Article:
2007 – The Armed Forces of the Philippines laid siege to The Peninsula Manila after soldiers led by Senator Antonio Trillanes staged a mutiny.

2007 – A 7.4 magnitude earthquake off the northern coast of Martinique.

2009  – Maurice Clemmons shot and killed four police officers inside a coffee shop in Lakewood, Washington.

2013 – LAM Mozambique Airlines Flight 470 crashed in Namibia, killing 33 people.

 

Sourced from NZ History Online & Wikipedia


Word of the day

November 28, 2014

Vicinal – adjacent; neighbouring; of or relating to a limited district, local; (of a railway or road) serving a neighbourhood; the location of two identical chemical groups or atoms which are bonded to adjacent carbon atoms; (in mineralogy) designating faces on a crystal that approximate or take the place of fundamental planes.


Rural round-up

November 28, 2014

Martinborough winemaker receives conservation award:

Conservation Minister Maggie Barry has presented Clive Paton of Martinborough with the 2014 Loder Cup at a ceremony today, for his significant contribution to habitat restoration in New Zealand.

“Clive Paton is a remarkable individual and very deserving of being this year’s Loder Cup recipient. He is an inspirational example of somebody with drive, energy and a vision, who has woven conservation into his life,” says Ms Barry.

The Loder Cup is awarded and presented by the Minister of Conservation annually for outstanding achievements in flora conservation work.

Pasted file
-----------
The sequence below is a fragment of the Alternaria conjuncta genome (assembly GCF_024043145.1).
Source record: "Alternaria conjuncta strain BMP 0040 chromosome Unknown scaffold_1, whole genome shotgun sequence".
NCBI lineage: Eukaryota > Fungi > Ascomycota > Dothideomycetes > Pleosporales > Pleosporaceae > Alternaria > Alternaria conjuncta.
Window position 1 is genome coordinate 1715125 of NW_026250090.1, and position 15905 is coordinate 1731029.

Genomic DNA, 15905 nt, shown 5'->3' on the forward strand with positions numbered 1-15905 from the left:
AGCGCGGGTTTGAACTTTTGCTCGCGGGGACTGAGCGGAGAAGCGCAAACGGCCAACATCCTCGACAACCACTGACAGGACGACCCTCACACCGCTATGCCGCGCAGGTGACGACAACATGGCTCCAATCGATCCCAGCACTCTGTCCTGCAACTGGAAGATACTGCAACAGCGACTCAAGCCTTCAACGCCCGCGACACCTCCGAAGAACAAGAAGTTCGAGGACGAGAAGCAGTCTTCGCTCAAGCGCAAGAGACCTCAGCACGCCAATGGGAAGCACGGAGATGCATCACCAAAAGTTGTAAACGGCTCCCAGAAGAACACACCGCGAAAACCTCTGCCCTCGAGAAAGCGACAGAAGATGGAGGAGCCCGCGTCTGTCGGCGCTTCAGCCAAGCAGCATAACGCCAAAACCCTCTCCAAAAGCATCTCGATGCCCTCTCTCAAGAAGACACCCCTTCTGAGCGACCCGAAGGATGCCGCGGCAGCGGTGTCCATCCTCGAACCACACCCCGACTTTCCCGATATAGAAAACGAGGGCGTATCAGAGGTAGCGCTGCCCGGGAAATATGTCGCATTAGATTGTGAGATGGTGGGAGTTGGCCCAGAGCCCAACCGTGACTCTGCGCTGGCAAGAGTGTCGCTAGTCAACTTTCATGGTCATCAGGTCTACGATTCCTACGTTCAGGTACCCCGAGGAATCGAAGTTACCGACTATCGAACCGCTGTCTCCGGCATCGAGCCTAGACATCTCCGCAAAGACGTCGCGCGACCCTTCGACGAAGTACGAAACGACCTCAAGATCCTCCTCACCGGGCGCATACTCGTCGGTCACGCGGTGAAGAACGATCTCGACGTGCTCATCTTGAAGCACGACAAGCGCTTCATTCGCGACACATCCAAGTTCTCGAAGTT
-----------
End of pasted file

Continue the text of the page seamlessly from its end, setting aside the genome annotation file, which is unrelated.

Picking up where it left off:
Clive Paton ONZM is a respected conservationist and winemaker. Founder and co-owner of the Ata Rangi vineyard in Martinborough, he is a long-time supporter of “Project Crimson”, which restores New Zealand’s rata and pohutukawa trees. . .

 

Funding success will boost dairy environmental actions

A proven method of working with farmers to improve their environmental performance will be expanded and two new projects will start thanks to funding partnerships between dairy farmers and the Waikato River Authority.

Around $1.3 million of funding from the Waikato River Authority is being matched with $1.3 million from dairy farmers, funded through the levy they pay their industry body DairyNZ, to get the three environmental projects underway. . .

China’s crackdown on polluting tanneries, Russia sanctions drive record slump in lambskin prices – Tina Morrison:

Global lambskin prices have collapsed from the first quarter’s record highs, as a Chinese crackdown on polluting tanneries and Russian trade sanctions sapped demand.

The price for third-grade lambskins, a benchmark for leather garments, has fallen below US$50 per dozen from a record high of US$95/dozen in the first quarter of this year, according to Invercargill-based Alliance Group, the world’s largest processor and exporter of sheepmeat. The skins are currently fetching about US$45-$50/dozen with the price expected to decline to US$40-$45/dozen, the farmer cooperative said. Prices generally fluctuate between US$50-$70/dozen. . .

 

The Meat Workers Union has today urged the Select Committee hearing submissions on the Health & Safety Reform bill to strengthen provisions that protect the rights of workers to be involved and speak out, saying that it’s becoming increasingly unsafe to raise health and safety concerns in some companies.